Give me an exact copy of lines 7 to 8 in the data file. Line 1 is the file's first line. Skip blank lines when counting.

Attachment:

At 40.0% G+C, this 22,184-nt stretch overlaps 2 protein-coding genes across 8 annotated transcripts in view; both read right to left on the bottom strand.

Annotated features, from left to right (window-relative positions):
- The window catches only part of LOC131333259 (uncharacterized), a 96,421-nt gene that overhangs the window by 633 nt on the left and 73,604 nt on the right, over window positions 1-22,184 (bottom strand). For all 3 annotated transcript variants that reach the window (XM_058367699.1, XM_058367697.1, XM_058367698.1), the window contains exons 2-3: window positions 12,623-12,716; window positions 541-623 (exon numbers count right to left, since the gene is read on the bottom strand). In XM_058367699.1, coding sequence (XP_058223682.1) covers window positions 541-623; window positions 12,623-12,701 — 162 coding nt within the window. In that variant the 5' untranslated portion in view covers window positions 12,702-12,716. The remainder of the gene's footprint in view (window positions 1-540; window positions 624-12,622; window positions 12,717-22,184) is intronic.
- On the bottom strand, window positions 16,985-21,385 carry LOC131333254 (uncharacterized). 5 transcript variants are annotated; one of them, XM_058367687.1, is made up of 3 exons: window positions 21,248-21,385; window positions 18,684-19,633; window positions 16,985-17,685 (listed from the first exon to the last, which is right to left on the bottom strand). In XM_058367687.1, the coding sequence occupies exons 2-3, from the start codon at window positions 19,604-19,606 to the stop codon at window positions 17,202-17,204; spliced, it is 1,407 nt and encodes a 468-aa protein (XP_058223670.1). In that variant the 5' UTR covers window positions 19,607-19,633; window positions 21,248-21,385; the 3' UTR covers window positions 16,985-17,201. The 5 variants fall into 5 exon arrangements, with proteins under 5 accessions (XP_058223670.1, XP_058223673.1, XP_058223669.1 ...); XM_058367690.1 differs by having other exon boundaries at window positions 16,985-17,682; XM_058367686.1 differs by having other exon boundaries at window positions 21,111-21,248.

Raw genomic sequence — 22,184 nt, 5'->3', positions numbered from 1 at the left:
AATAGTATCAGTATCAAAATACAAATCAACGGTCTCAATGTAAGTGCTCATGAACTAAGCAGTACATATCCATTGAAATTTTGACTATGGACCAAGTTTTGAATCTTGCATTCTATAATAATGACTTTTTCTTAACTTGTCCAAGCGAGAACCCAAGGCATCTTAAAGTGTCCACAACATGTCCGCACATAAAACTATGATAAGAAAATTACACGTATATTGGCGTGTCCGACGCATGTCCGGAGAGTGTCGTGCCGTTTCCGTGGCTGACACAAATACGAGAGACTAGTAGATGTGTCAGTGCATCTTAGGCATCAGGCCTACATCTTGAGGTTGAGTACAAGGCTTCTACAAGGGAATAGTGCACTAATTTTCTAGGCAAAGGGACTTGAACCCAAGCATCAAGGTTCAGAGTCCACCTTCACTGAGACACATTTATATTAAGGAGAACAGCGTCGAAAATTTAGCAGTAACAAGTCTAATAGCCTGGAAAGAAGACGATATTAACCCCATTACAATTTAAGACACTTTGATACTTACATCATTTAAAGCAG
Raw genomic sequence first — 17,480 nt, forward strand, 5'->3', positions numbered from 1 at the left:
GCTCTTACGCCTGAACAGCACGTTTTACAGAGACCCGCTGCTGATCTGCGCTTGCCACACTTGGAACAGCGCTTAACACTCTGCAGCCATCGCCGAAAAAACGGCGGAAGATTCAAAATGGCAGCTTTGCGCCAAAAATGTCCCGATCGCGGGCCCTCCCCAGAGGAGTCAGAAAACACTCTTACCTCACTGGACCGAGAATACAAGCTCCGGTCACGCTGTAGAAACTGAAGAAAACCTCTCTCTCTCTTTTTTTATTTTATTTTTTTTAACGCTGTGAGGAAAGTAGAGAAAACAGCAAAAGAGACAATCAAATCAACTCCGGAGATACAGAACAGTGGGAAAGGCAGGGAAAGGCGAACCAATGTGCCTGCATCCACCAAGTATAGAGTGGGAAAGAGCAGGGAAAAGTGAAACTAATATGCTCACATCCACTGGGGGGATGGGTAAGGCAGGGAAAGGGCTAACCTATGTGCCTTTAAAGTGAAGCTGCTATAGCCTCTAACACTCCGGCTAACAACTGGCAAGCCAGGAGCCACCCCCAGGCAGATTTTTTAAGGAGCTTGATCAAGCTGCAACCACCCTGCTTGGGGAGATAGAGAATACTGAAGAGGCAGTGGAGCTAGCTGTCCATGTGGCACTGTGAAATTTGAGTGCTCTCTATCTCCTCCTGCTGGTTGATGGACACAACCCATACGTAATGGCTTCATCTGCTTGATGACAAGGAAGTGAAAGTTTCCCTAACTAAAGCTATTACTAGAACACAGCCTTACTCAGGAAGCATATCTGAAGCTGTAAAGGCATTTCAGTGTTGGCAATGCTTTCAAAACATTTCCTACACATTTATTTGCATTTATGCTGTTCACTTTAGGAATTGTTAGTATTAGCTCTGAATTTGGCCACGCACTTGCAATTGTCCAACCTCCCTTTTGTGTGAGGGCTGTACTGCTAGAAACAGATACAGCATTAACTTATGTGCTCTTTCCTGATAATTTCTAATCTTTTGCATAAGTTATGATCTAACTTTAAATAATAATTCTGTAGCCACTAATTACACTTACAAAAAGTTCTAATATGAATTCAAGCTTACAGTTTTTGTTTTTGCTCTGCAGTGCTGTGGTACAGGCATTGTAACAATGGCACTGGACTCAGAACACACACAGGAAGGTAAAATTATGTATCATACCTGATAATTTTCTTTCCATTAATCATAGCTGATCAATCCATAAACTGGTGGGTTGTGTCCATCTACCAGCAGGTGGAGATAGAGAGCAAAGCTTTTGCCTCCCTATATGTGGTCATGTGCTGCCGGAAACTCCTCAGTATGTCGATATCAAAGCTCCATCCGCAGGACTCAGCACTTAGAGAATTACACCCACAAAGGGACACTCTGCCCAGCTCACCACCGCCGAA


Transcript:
Raw genomic sequence first — 17,480 nt, forward strand, 5'->3', positions numbered from 1 at the left:
GCTCTTACGCCTGAACAGCACGTTTTACAGAGACCCGCTGCTGATCTGCGCTTGCCACACTTGGAACAGCGCTTAACACTCTGCAGCCATCGCCGAAAAAACGGCGGAAGATTCAAAATGGCAGCTTTGCGCCAAAAATGTCCCGATCGCGGGCCCTCCCCAGAGGAGTCAGAAAACACTCTTACCTCACTGGACCGAGAATACAAGCTCCGGTCACGCTGTAGAAACTGAAGAAAACCTCTCTCTCTCTTTTTTTATTTTATTTTTTTTAACGCTGTGAGGAAAGTAGAGAAAACAGCAAAAGAGACAATCAAATCAACTCCGGAGATACAGAACAGTGGGAAAGGCAGGGAAAGGCGAACCAATGTGCCTGCATCCACCAAGTATAGAGTGGGAAAGAGCAGGGAAAAGTGAAACTAATATGCTCACATCCACTGGGGGGATGGGTAAGGCAGGGAAAGGGCTAACCTATGTGCCTTTAAAGTGAAGCTGCTATAGCCTCTAACACTCCGGCTAACAACTGGCAAGCCAGGAGCCACCCCCAGGCAGATTTTTTAAGGAGCTTGATCAAGCTGCAACCACCCTGCTTGGGGAGATAGAGAATACTGAAGAGGCAGTGGAGCTAGCTGTCCATGTGGCACTGTGAAATTTGAGTGCTCTCTATCTCCTCCTGCTGGTTGATGGACACAACCCATACGTAATGGCTTCATCTGCTTGATGACAAGGAAGTGAAAGTTTCCCTAACTAAAGCTATTACTAGAACACAGCCTTACTCAGGAAGCATATCTGAAGCTGTAAAGGCATTTCAGTGTTGGCAATGCTTTCAAAACATTTCCTACACATTTATTTGCATTTATGCTGTTCACTTTAGGAATTGTTAGTATTAGCTCTGAATTTGGCCACGCACTTGCAATTGTCCAACCTCCCTTTTGTGTGAGGGCTGTACTGCTAGAAACAGATACAGCATTAACTTATGTGCTCTTTCCTGATAATTTCTAATCTTTTGCATAAGTTATGATCTAACTTTAAATAATAATTCTGTAGCCACTAATTACACTTACAAAAAGTTCTAATATGAATTCAAGCTTACAGTTTTTGTTTTTGCTCTGCAGTGCTGTGGTACAGGCATTGTAACAATGGCACTGGACTCAGAACACACACAGGAAGGTAAAATTATGTATCATACCTGATAATTTTCTTTCCATTAATCATAGCTGATCAATCCATAAACTGGTGGGTTGTGTCCATCTACCAGCAGGTGGAGATAGAGAGCAAAGCTTTTGCCTCCCTATATGTGGTCATGTGCTGCCGGAAACTCCTCAGTATGTCGATATCAAAGCTCCATCCGCAGGACTCAGCACTTAGAGAATTACACCCACAAAGGGACACTCTGCCCAGCTCACCACCGCCGAA